1. This most definitely matters, because the criticism that “IE” receives online is general, and not specific to oldIE. It is assumed that Internet Explorer 10 is just as painful to use as Internet Explorer 6. It’s about time we give them some credit, and divorce our past experiences from their current product.

      1. (here via the firehose)

        I don’t believe that’s valid at all. Microsoft can ship their next version with unicorn dust and it will still be mired. It doesn’t matter how good their newer versions are as long as the legacy problem exists. If they wanted to REALLY do the web a favor, they’d take care of that problem first. Instead, they put up cutesie websites and get authors to talk about how great their newer versions are. The fact of the matter is that until the legacy problem is no more, and we’re able to simply say “use the latest version” like *every other browser out there* IE will still be a royal pain in the ass.

        And kudos for unintentionally highlighting other reasons why Chrome is superior to IE: quick release cycles, easy access to issue reporting, and an open and available development team not bogged by bureaucracy.

        I’m sorry, but this really reads like nothing more than a puff piece for IE.

        1. Frank, thanks for dropping in and sharing your thoughts – they’re much appreciated. By the way, what’s “the firehose”?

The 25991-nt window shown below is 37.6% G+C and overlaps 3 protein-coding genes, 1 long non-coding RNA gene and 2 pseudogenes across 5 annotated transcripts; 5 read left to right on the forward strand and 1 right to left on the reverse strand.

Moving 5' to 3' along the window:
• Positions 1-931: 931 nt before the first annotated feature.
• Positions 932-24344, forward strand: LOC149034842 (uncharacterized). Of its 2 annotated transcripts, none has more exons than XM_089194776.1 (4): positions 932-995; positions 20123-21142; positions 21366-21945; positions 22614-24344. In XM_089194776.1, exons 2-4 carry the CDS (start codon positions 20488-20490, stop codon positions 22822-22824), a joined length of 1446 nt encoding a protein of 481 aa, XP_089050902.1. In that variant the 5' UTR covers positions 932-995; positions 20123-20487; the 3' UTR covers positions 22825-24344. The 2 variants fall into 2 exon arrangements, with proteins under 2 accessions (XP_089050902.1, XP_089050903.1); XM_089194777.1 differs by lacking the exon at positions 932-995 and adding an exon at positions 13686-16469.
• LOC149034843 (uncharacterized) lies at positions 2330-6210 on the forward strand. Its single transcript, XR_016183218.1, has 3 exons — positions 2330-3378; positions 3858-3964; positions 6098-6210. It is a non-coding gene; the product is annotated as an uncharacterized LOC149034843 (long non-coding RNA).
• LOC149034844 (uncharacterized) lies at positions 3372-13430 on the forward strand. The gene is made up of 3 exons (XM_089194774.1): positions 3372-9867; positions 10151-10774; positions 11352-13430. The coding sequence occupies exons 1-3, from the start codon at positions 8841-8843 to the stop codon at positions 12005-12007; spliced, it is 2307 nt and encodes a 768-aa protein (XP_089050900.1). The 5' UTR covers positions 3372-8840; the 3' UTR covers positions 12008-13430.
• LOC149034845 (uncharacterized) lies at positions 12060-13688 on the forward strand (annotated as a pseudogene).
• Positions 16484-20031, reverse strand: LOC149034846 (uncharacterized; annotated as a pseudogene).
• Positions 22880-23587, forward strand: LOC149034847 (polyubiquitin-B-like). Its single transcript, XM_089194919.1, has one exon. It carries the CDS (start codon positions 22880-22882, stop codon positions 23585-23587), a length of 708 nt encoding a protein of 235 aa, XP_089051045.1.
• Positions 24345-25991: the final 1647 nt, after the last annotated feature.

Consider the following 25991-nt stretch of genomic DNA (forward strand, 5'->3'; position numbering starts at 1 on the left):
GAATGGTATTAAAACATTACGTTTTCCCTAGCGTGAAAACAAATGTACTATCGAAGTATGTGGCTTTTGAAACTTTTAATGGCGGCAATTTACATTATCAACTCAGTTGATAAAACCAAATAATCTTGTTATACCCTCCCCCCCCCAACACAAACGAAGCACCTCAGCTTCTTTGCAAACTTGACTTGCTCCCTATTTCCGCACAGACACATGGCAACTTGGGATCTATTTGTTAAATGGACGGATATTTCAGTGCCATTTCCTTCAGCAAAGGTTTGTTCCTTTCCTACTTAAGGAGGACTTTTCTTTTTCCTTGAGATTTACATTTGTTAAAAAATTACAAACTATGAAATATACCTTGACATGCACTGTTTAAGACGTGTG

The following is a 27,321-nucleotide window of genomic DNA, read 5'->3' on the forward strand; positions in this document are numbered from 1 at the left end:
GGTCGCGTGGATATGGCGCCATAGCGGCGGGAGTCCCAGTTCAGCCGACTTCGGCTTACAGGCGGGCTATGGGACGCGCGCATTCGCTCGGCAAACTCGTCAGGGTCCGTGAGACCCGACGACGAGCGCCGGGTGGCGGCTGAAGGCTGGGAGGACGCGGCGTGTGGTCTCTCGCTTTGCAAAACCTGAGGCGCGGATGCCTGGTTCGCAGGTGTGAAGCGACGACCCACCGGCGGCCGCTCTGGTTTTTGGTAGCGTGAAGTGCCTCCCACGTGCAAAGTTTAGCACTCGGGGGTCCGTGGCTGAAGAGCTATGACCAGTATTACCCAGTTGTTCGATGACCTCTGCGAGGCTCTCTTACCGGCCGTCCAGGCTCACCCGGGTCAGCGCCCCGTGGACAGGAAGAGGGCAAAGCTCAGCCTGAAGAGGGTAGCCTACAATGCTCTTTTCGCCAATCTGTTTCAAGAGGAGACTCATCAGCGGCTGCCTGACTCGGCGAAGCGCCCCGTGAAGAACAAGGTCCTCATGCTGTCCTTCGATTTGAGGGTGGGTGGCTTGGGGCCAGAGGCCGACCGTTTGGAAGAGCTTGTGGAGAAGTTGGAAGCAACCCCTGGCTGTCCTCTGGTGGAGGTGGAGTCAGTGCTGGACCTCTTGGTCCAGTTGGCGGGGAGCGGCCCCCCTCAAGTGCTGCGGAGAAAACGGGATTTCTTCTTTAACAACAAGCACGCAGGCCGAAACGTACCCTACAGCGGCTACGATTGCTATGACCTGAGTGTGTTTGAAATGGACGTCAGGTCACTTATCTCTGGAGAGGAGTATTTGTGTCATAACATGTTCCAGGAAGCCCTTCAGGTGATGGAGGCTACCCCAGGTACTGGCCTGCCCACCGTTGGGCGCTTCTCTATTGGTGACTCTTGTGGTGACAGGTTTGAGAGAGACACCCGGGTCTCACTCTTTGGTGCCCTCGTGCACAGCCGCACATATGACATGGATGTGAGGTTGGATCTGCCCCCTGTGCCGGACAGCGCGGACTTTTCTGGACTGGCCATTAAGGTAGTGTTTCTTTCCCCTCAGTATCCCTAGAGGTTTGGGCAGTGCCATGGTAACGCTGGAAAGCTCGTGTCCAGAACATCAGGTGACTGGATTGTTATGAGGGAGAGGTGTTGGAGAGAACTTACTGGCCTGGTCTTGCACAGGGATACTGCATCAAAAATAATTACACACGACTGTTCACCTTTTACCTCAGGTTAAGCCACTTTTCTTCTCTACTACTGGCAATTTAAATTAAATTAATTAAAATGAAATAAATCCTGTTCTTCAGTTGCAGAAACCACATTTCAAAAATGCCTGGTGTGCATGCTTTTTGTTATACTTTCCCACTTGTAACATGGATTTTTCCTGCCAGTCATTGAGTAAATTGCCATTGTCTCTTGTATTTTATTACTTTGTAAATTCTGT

With regards to the legacy-issue, Microsoft has done a great deal to try and “fix the problem”.

          As you pointed out, they’ve created initiatives to educate users on the importance of upgrading to a more modern version.

          Additionally, they’ve even pushed out updates via system updates. But these efforts are cut short by many on the receiving-end for various reasons. For starters, there is an absurd number of pirated copies of Windows out in the wild that can’t perform updates; what’s Microsoft to do?

          Secondly, as we’ve covered, there are many companies that have developed a dependency on Internet Explorer 6 (fortunately 6’s market share is dropping rapidly; I believe Internet Explorer 10 adoption is quicker and IE6 abandonment too). This dependency has become a financial necessity for many, and is not something they could easily change.

          Microsoft has also taken the liberty to pay out of their own pocket to share free support for many developers online. Their Developer Evangelist Program is full of examples like this; follow Rey Bango (@reybango) for example after example. Rey is one of many developers working for Microsoft with the focus of spreading good practices and adherence to standards online.

          I sincerely cannot think of more that Microsoft could do to make things easier – their plight is the direct result of their early-success in the browser-wars of the 90’s. Had Netscape won-out, we’d be hating on Firefox right now. And if Google had a browser out and won the popularity contest, they would be the butt of many jokes today.

          The point of this blog entry is to show that Internet Explorer and Chrome are more alike than many would like to admit (because it’s not cool to do so). Both are great browsers, and both still have their issues. One area where Chrome is clearly leading is in its in-browser developer tools; Internet Explorer 10 (while great) has some serious catching up to do there.

  2. Like most web designers I’m paying attention to IE10, but overall I would say that I’m not really that bothered with it. It has a history of being below par. It is this tarnished history that will remain with it for a very long time!